The Controversial TIME Magazine Breastfeeding Cover

LA Times reports — Time magazine’s breastfeeding cover story asks: “Are You Mom Enough?” But it might as well ask: “Who Says Print Is Dead?”

The magazine is the talk of the nation this morning, dominating the morning talk shows, the radio shows, social media platforms, including Facebook and Twitter, and that gold standard of relevancy, Google. It’s the No. 1 search term there today.

“This is a cover that has the entire nation talking,” said magazine expert Samir Husni. “When was the last time you saw a story do that,” unless it was a breaking news event? “This is an example of print well done. It’s a stroke of genius … the print industry really needed this cover to show they are still the movers and shakers.”

Not a day goes by without someone rambling on about the decline of the traditional media and the rise of digital. But Time’s cover proves that print can still be king if it steals from digital’s playbook — by becoming the conversation starters (not the followers), choosing relevant, edgy subjects and then tackling them in a visually arresting way — he told the Los Angeles Times.

No matter how much we love our tablets and devices, Husni said, the story probably wouldn’t have caused such a stir if it had originated online and stayed there. There’s simply something unique about such a bold, full-color print photo on the cover of a magazine staring out at you at the check stand.

The Time cover shows breastfeeding in an up-close-and-personal kind of way that many Americans have never seen before: a 3-year-old boy standing on a chair so he can better suckle at his standing mother’s breast, with both mother and child looking directly into the camera.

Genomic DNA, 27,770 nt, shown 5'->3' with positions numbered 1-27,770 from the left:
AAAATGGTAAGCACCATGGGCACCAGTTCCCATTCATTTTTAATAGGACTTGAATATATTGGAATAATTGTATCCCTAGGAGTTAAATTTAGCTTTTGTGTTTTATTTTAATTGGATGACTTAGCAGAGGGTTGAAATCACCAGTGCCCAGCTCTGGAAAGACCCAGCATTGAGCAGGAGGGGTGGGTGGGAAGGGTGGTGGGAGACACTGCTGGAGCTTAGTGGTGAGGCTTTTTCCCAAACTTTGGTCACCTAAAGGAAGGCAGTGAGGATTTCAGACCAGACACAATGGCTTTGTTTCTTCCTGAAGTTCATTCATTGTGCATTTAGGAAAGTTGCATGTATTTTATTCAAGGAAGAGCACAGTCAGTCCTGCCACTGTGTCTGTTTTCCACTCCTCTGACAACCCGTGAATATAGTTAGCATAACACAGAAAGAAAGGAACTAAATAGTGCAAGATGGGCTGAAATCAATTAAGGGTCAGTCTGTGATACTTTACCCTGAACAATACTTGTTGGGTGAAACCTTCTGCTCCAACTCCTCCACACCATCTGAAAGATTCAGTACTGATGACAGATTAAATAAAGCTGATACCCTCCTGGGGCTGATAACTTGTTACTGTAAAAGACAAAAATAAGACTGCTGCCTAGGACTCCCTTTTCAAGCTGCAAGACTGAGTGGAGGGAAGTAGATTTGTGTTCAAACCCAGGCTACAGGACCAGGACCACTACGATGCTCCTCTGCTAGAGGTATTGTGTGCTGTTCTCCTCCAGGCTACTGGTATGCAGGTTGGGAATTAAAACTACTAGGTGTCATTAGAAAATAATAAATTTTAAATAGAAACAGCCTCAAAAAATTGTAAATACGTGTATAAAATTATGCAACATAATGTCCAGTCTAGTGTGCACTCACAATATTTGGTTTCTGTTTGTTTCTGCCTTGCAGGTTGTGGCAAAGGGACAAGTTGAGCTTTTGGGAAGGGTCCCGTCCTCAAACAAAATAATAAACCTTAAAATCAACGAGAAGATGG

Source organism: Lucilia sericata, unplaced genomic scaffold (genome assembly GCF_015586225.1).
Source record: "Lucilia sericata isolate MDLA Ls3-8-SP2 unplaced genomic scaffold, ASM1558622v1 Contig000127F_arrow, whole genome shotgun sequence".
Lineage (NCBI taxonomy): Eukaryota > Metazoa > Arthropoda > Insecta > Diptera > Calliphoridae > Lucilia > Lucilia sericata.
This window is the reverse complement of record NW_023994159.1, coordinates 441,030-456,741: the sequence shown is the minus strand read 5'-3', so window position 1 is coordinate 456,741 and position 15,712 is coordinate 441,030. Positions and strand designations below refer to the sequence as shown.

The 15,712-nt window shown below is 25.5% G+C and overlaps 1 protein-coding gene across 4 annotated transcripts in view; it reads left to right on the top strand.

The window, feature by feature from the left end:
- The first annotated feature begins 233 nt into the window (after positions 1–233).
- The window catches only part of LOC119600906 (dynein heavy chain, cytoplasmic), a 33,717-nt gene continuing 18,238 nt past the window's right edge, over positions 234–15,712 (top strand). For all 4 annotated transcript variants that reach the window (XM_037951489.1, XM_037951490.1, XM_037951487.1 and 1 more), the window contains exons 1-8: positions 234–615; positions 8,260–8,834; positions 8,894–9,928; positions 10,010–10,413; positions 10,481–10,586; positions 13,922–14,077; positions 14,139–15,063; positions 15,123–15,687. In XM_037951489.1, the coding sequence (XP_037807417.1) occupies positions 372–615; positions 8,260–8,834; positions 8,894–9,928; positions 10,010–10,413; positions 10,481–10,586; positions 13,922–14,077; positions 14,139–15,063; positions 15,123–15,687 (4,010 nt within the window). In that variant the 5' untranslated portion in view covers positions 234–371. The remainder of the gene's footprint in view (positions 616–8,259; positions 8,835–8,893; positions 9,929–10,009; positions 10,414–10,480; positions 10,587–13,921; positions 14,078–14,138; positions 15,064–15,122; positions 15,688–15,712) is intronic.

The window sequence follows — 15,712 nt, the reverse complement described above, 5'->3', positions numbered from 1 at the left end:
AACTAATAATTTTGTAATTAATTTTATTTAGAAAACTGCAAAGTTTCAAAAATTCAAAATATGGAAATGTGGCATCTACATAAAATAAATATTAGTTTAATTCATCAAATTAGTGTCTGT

The headline says, “Are You Mom Enough?” perhaps because nothing sells magazines like preying on a woman’s insecurities. The headline and cover have started an array of offshoot conversations, including: Is the 3-year-old being set up for a lifetime of ridicule? And why does the media love pitting mothers against one another?

It’s also introduced the nation to a new term: extreme breastfeeding.

The story itself raises issues. The mother on the cover is Jamie Lynne Grumet, 26, of Los Angeles, who says she’s been confronted by strangers who see her son nursing and threaten “to call social services on me or that it’s child molestation.”

It all adds up to the secret sauce behind the cover’s success, said Husni, a professor at the Magazine Innovation Center, Meek School of Journalism and New Media at the University of Mississippi. The editors have taken a very old topic — breastfeeding, after all, has been around forever — and managed to put a very fresh spin on it.

“It didn’t just start the conversation, it’s continuing the conversation,” he said. “This is not just ’15 seconds of fame, go on to the next story.’ This story is going to be 24/7 [for a while]. There’s a reason why people call this ‘old media.’ That’s because it took 500 years to build up this tradition. You don’t just throw the white flag and say, ‘OK, everything is digital now.’ “

“It’s just a story about breastfeeding. Yet it stops you. It shocks you. This is in your face.”

And that, of course, “is an editor’s dream come true,” he said. “Lots of people may be shocked with this cover. We live in a society that says, ‘If I don’t shock you, you won’t pay attention to me.’ “

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